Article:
Most newer doors are insulated and can be made more efficient by weather-stripping to limit air leaks and ensuring the door is installed correctly. If you have an old, uninsulated door, it may be worth upgrading to steel or fiberglass, the most energy-efficient materials. Keep in mind ENERGY STAR classifies doors made of glass as windows and rates them as such.
12. Upgrade to a tankless water heater
On average, heating water accounts for 18 percent of home energy use. You can limit energy use by 25 percent by switching to a tankless water heater and cut usage by as much as 50 percent by installing a tankless unit at every hot water outlet. The initial cost of a tankless water heater is greater than that of a conventional storage water heater, but tankless water heaters typically last longer.
13. Buy a water filtration system
Bottled water is expensive and bad for the environment. It requires 17 million barrels of oil to produce the plastic for one year’s worth of the bottles in the US alone. You can conserve energy and save on average $100 per person by installing a house-wide filtration system and drinking from the tap.
14. Install a whole-house fan
If you’ve ever been in a house with a whole house fan, you’ve probably been amazed at how effectively and quickly they cool a space. A whole house fan pulls air in from open windows and exhausts it through the attic and roof, meaning your home gets plenty of fresh air. These fans can be a substitute for A/C units in most climates and can save you up to 90 percent in cooling energy costs.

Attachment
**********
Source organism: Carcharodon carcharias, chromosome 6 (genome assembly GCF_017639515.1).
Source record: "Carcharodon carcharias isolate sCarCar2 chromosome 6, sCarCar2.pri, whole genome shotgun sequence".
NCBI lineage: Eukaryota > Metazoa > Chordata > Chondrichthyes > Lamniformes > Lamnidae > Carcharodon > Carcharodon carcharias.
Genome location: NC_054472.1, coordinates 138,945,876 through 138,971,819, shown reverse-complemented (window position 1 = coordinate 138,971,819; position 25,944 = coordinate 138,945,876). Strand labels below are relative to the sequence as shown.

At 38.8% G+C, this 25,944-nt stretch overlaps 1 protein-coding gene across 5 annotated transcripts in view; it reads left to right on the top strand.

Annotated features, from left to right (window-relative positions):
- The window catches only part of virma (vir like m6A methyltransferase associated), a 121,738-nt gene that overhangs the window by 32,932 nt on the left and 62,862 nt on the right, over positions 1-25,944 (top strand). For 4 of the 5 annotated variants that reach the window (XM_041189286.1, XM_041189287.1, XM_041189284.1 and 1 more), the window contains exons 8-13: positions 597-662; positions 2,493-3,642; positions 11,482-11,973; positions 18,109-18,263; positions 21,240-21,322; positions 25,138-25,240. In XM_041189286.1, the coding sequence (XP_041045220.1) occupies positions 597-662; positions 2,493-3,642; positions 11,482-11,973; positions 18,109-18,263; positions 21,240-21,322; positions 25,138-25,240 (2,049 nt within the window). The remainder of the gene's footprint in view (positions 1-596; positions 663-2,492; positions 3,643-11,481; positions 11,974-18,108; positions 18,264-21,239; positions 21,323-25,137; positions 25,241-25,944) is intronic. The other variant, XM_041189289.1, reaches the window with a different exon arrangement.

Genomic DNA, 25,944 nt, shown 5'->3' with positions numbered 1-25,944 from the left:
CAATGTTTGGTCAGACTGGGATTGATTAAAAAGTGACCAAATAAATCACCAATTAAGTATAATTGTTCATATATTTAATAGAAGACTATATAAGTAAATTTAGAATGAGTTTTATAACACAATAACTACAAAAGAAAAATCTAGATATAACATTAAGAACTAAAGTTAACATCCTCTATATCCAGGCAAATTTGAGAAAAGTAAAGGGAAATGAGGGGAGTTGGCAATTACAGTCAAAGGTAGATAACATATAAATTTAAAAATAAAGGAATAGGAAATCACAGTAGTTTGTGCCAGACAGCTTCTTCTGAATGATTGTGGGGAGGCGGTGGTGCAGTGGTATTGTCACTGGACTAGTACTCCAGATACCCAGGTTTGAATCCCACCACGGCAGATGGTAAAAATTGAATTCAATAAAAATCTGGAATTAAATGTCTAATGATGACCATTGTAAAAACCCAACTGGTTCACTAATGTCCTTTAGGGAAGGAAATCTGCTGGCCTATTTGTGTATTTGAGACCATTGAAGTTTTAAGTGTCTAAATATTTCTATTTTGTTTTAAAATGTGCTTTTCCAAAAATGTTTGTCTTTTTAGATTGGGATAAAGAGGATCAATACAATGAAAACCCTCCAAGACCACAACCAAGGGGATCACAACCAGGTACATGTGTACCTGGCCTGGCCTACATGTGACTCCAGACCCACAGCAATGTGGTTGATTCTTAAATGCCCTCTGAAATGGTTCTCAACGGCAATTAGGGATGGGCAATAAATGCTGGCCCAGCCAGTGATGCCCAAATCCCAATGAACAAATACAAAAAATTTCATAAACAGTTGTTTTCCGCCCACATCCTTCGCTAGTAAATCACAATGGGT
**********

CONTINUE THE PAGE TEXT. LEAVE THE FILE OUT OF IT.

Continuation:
15. Invest in geothermal heating and cooling
A popular option among homeowners looking to reduce their carbon footprints is a geothermal HVAC unit. These HVAC units are installed underground and use the earth as natural insulation.
Geothermal HVAC is the most energy-efficient form of heating and cooling, offering energy savings of up to 80 percent.
16. Install a cool roof
Cool roofs reflect sunlight and absorb less heat than traditional roofing. They can keep roofs up to 50 degrees cooler and cut down on air conditioning costs. Cool roofs also keep areas of your home that are not cooled by air conditioning, such as the garage and attic, cooler.
Making energy-efficient upgrades can significantly lower the carbon output of your home, reducing your footprint and saving you money. Some upgrades require large upfront investments but pay for themselves over time while making your home — and the earth — a greener, better place to live.